As a new parent, I am caught up in a lot of states: the state of sleeplessness, the state of bliss – and the state of financial panic as I realise just how expensive this little bundle of joy can be! While there is no denying that the rewards of a little one far outweigh any negative financial repercussions, it is imperative that new parents take some time out of their pre-baby schedule in order to assess and plan their financial future.
The BBC reports that from the ages of 0 to 21, a sweet little baby will cost the average Briton nearly a quarter of a million pounds, a number that is set to increase by nearly 50% over the next decade. Besides the obvious increases in food, electricity and water bills, new mums and dads can expect nearly every aspect of their lives to cost more than ever before.
Here is a list of some costs that every parent should take into account as they prepare to welcome their new baby into the world.
1. Baby Accessories and Supplies – You may one day look back at the time that you did not know what a “nappy genie” was with fondness, but for now this accessory – and so many others – will be a daily part of your life. Cots, moses baskets, nappies, car seats, prams, teensy clothing and endless bottles – all of these things need to be budgeted for in advance. I bought some of these items second-hand; this saved a lot of money.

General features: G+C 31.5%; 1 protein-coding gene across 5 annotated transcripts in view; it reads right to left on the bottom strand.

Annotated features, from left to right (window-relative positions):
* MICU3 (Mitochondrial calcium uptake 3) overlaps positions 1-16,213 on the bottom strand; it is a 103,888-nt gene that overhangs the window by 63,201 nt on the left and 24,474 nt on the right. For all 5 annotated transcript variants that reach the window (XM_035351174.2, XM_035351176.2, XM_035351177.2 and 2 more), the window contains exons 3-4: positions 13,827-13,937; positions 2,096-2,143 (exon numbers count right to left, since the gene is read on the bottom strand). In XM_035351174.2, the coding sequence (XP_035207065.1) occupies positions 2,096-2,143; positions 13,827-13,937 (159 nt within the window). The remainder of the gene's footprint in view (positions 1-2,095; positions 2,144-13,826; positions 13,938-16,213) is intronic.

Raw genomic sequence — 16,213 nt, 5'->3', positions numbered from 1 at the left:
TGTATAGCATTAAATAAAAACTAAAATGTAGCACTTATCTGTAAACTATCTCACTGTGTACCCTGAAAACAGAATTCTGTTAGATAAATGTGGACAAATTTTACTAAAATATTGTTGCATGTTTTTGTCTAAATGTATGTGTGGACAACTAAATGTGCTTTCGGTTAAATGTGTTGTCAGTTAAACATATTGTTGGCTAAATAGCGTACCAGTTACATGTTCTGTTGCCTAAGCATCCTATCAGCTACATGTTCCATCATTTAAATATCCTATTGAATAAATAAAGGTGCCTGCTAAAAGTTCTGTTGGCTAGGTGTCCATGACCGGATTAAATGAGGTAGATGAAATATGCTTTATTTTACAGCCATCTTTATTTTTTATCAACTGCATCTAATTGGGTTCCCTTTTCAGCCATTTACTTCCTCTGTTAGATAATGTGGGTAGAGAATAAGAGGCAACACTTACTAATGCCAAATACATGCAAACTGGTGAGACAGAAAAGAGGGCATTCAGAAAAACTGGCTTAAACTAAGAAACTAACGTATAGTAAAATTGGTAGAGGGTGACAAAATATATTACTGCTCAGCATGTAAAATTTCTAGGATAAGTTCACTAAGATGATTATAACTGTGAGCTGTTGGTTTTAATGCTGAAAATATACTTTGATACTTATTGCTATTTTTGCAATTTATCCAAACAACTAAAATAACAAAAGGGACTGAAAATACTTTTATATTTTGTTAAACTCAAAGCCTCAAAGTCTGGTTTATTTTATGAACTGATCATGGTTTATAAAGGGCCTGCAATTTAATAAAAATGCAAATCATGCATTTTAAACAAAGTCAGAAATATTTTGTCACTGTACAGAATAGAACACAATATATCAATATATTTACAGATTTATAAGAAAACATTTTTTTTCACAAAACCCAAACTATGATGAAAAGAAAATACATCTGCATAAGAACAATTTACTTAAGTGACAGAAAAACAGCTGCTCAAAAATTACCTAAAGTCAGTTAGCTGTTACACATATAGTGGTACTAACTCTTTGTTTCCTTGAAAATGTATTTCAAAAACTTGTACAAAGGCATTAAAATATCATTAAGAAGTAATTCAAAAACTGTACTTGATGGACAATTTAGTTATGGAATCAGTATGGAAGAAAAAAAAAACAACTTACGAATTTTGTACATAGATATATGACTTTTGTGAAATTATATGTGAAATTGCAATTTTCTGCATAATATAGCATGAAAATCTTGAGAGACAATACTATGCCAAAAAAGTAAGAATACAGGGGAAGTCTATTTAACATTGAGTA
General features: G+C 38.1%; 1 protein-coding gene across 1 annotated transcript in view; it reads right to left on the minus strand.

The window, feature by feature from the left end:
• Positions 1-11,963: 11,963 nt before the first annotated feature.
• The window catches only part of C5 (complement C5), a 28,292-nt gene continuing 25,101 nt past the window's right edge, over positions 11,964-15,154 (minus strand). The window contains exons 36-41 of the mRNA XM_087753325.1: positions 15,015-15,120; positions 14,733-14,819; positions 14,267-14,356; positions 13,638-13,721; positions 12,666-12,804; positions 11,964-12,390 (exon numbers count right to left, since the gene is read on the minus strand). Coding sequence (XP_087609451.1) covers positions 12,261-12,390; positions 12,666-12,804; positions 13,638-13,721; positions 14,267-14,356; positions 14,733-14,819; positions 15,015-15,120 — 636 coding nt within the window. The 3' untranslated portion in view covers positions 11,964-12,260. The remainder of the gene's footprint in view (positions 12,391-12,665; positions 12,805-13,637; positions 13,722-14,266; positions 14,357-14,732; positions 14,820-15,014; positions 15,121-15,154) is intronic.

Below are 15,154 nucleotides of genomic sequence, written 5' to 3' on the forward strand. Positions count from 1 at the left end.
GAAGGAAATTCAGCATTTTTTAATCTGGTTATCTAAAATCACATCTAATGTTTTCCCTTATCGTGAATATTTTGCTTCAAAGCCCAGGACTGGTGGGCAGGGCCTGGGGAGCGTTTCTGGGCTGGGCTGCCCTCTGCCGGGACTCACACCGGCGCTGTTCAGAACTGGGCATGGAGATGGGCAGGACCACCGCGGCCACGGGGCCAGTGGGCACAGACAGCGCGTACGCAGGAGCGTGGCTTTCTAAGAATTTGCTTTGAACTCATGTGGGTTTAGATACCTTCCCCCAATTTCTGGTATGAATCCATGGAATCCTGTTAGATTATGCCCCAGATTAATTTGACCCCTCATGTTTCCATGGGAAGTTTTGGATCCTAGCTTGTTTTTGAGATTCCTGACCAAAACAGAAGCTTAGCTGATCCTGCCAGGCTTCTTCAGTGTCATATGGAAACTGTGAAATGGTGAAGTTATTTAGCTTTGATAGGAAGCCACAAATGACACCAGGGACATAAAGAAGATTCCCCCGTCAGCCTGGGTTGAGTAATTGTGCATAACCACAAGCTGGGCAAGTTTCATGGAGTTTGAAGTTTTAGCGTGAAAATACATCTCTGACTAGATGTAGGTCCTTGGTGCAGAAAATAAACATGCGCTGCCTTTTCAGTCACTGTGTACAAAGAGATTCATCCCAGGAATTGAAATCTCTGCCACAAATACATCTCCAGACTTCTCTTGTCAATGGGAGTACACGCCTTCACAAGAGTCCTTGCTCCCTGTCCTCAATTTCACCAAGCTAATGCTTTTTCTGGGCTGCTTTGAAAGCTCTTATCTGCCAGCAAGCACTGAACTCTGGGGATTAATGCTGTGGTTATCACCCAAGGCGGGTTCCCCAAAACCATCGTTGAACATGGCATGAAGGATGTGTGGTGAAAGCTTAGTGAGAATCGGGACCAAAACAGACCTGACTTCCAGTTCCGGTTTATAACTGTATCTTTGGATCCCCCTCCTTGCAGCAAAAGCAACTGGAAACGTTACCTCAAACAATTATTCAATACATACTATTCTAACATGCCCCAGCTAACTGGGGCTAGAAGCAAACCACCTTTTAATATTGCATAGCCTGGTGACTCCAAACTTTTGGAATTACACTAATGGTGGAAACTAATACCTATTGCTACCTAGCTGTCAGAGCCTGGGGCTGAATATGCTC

2. Redecoration – This one was a costly endeavor – I needed to paint, re-carpet and completely redecorate a room in my home in order to serve as a nursery. Not only do most parents want to redecorate in order to create a calm, cute space appropriate for their baby, many also want to ensure that the space is safe and non-toxic. This is a cost that many people save for in advance, and/or look into credit options in order to finance this project at good rates.
3. Holidays – Taking a holiday with your little baby is a lovely opportunity; taking them abroad before their second birthday will save you a lot of money, as they fly free of charge. I’m planning on holidaying at a beach resort to keep the stress low. Even if money is tight, the memories you will accrue during this special vacation are priceless – consider finding a low interest credit plan in order to fund this holiday.
4. Classes and Courses – Now that the first few weeks have passed, I (and the little babe) am antsy to get out of the house and back into the world. ‘Mum and me’ swimming classes, parent and baby yoga, play groups and parenting courses – these all cost money and need to be planned for. Consider asking for vouchers on your gift registry, saving in advance or putting these courses and activities on a low interest, points-accruing credit card.
Now that you’ve thought about the finances, you can get back to nesting with your new little one. Happy financial planning – and congratulations.
* This is a collaborative post *